Congratulations to students in the School of Molecular & Cellular Biology who were chosen to participate in the Interdisciplinary Health Sciences Institute’s Community-Academic Scholars Initiative. The initiative offers University of Illinois undergraduate students the opportunity to pursue community-based research projects in Champaign-Urbana over the summer.

Scholars from disciplines across campus work with a faculty mentor and a mentor from a community organization to address critical issues related to health, poverty, and/or social inequality. Each scholar will contribute to a research project designed to directly benefit community members served by the partner organization. The 2021 Community-Academic Scholars cohort represents 16 majors in seven colleges.

The following MCB students were chosen this year: Paola Ahumada, Muskaan Sawhney, Royal Shrestha, and Sharbel Yako.

During the 10-week program, students develop applied research skills for measuring and maximizing impact in their work. Scholars come together each week for a coffee hour and facilitated discussion. Invited speakers provide practical guidance to the group, covering topics such as conducting research in community settings, the value of team-based science, and presenting research to different audiences. The program concludes with students showcasing their work at a final awards ceremony.

You can read more about the MCB students and their projects below and about the 2021 cohort on the IHSI website.

Paola Ahumada is a junior majoring in molecular and cellular biology (MCB) and minoring in chemistry and Spanish. She is working toward a career as a medical doctor. As an undergraduate, Paola has volunteered in the community with Driven to Reach Excellence and Academic Achievement for Males (DREAAM) and the Champaign County Christian Health Center. She is currently working in Professor Sandraluz Lara-Cinisomo’s lab. As a Community-Academic Scholar, Paola will continue to work with Professor Lara-Cinisomo and the Caregiver Advisory for Research Engagement (CARE) Team at Chez Veterans Center to understand the changing needs of older caregivers to identify interventions and services to reduce the long-term negative effects of caregiving. Learn more about her project.

Muskaan Sawhney is a junior in the MCB Honors Program with minors in chemistry and psychology. Since coming to Illinois, Muskaan has served as a tutor in the Office of Minority Student Affairs, as an undergraduate researcher in Professor Hannah Holscher’s lab, and as an executive manager for Illinois Enactus. She plans to pursue a career in medicine and to advocate for a greater emphasis on preventive care through the integration of genetics and technology. This summer, Muskaan will work with Professor Manabu Nakamura and Avicenna Community Health Center to deliver a sustainable, cost-effective, and community-based dietary-focused weight loss management program to local, low-income patients who are overweight or obese. Learn more about her project.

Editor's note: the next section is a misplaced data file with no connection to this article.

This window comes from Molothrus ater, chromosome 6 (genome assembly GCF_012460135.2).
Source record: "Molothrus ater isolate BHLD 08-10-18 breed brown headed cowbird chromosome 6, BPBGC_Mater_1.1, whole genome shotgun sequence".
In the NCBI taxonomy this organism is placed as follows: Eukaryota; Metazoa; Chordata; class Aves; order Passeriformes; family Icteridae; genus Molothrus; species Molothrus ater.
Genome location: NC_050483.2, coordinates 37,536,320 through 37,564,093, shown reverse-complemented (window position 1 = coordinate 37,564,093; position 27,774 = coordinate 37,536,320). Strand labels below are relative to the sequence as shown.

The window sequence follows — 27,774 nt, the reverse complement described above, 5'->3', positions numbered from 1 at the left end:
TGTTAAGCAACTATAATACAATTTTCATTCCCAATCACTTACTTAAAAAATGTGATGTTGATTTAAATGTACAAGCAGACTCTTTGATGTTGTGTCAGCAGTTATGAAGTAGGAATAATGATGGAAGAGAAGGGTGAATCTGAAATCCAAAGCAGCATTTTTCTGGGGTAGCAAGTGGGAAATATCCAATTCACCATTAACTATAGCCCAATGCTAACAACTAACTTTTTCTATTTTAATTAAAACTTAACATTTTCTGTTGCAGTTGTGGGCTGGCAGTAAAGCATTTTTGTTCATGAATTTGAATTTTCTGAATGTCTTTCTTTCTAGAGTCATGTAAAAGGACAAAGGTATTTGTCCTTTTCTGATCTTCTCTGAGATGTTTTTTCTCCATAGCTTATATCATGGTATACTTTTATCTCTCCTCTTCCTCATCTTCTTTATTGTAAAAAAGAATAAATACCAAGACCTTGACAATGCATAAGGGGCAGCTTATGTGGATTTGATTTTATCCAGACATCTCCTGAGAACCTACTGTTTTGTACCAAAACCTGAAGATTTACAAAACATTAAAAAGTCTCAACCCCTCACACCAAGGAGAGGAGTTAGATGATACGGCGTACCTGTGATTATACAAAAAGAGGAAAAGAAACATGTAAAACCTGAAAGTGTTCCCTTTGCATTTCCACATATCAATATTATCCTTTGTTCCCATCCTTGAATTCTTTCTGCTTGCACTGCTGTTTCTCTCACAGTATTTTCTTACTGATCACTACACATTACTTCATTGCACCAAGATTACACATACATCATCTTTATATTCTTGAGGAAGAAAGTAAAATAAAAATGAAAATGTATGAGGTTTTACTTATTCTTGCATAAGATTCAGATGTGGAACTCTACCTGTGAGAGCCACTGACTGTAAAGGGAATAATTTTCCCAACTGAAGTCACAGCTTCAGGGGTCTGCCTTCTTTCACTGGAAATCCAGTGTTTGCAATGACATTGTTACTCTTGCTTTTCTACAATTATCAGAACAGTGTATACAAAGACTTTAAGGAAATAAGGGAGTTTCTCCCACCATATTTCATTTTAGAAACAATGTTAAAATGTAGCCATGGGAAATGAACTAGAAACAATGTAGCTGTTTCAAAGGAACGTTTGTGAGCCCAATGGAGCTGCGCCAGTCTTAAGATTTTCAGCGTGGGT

Royal Shrestha is a sophomore in the MCB Honors Program minoring in chemistry and computer science. As an Illinois student, he has been involved in the community volunteering for several organizations, including DREAAM. Royal has conducted research as part of the International Genetically Engineered Machine (iGEM) team and as an undergraduate research assistant in the Qiao Lab. He plans to pursue a career in clinical research. As a Community-Academic Scholar, Royal will work with Professor Melissa Goodnight and Professor Cherie Avent, and the Champaign Urbana Public Health District to address racial health disparities in African American faith-based communities in Champaign and Urbana to explore the impact COVID-19 has had on wellbeing and education. Learn more about his project.

Sharbel Yako is a sophomore majoring in MCB and minoring in chemistry and Arabic studies, with plans to become a medical doctor. While at Illinois, Sharbel has co-founded Mentors in Medicine, a student organization that mentors first-year premed students. He works as an undergraduate research assistant in Professor Raksha Mudar’s lab. This summer, Sharbel will continue his work with Professor Mudar and CJE Senior Life to test the benefits of technology-based social engagement using a video-technology platform called OneClick in older adults with and without mild cognitive impairment. Learn more about his project.

Scholars were selected from a pool of nearly 100 applicants for possessing the skills needed to work on the project, their personal connections to and passion for the issues their projects address, and for the many ways they have already made an impact on campus and in the community. Several students are James and Chancellor’s scholars who have worked in labs across campus. Many scholars also volunteer in the community, organize events and programming to promote a greater understanding of social justice issues, and serve in leadership roles in their student organizations.

The initiative is sponsored by the Interdisciplinary Health Sciences Institute, in partnership with the Center for Social and Behavioral Science and with support from the Office of the Vice Chancellor for Diversity, Equity, & Inclusion. The scholars will bring their experiences to the work they are doing this summer with faculty mentors and community partners to address a range of topics, including the impacts of COVID-19 on Black, Indigenous, and People of Color (BIPOC), poverty and social inequality, nutrition, physical activity, social-emotional learning, lesbian, gay, bisexual, transgender, and queer (LGBTQ) health, technology and aging, health disparities, veterans’ issues, and the role that forest preserves play in community and individual health.